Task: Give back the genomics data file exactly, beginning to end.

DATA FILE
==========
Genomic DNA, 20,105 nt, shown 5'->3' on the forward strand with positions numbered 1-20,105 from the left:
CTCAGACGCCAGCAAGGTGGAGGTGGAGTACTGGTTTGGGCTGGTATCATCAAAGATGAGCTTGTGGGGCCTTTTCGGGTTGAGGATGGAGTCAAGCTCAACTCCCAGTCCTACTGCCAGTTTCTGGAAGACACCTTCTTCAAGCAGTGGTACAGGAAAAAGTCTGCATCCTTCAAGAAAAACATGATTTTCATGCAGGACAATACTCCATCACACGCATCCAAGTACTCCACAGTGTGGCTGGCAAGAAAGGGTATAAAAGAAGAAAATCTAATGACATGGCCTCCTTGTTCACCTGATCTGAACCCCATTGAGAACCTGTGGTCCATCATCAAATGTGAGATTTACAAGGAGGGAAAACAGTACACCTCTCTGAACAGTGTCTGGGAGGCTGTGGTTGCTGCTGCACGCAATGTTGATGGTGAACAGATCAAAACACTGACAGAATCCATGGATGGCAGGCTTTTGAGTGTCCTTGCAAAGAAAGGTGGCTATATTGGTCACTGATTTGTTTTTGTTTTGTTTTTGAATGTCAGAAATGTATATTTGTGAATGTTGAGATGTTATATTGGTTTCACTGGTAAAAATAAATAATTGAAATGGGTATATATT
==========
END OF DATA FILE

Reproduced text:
Genomic DNA, 20,105 nt, shown 5'->3' on the forward strand with positions numbered 1-20,105 from the left:
CTCAGACGCCAGCAAGGTGGAGGTGGAGTACTGGTTTGGGCTGGTATCATCAAAGATGAGCTTGTGGGGCCTTTTCGGGTTGAGGATGGAGTCAAGCTCAACTCCCAGTCCTACTGCCAGTTTCTGGAAGACACCTTCTTCAAGCAGTGGTACAGGAAAAAGTCTGCATCCTTCAAGAAAAACATGATTTTCATGCAGGACAATACTCCATCACACGCATCCAAGTACTCCACAGTGTGGCTGGCAAGAAAGGGTATAAAAGAAGAAAATCTAATGACATGGCCTCCTTGTTCACCTGATCTGAACCCCATTGAGAACCTGTGGTCCATCATCAAATGTGAGATTTACAAGGAGGGAAAACAGTACACCTCTCTGAACAGTGTCTGGGAGGCTGTGGTTGCTGCTGCACGCAATGTTGATGGTGAACAGATCAAAACACTGACAGAATCCATGGATGGCAGGCTTTTGAGTGTCCTTGCAAAGAAAGGTGGCTATATTGGTCACTGATTTGTTTTTGTTTTGTTTTTGAATGTCAGAAATGTATATTTGTGAATGTTGAGATGTTATATTGGTTTCACTGGTAAAAATAAATAATTGAAATGGGTATATATT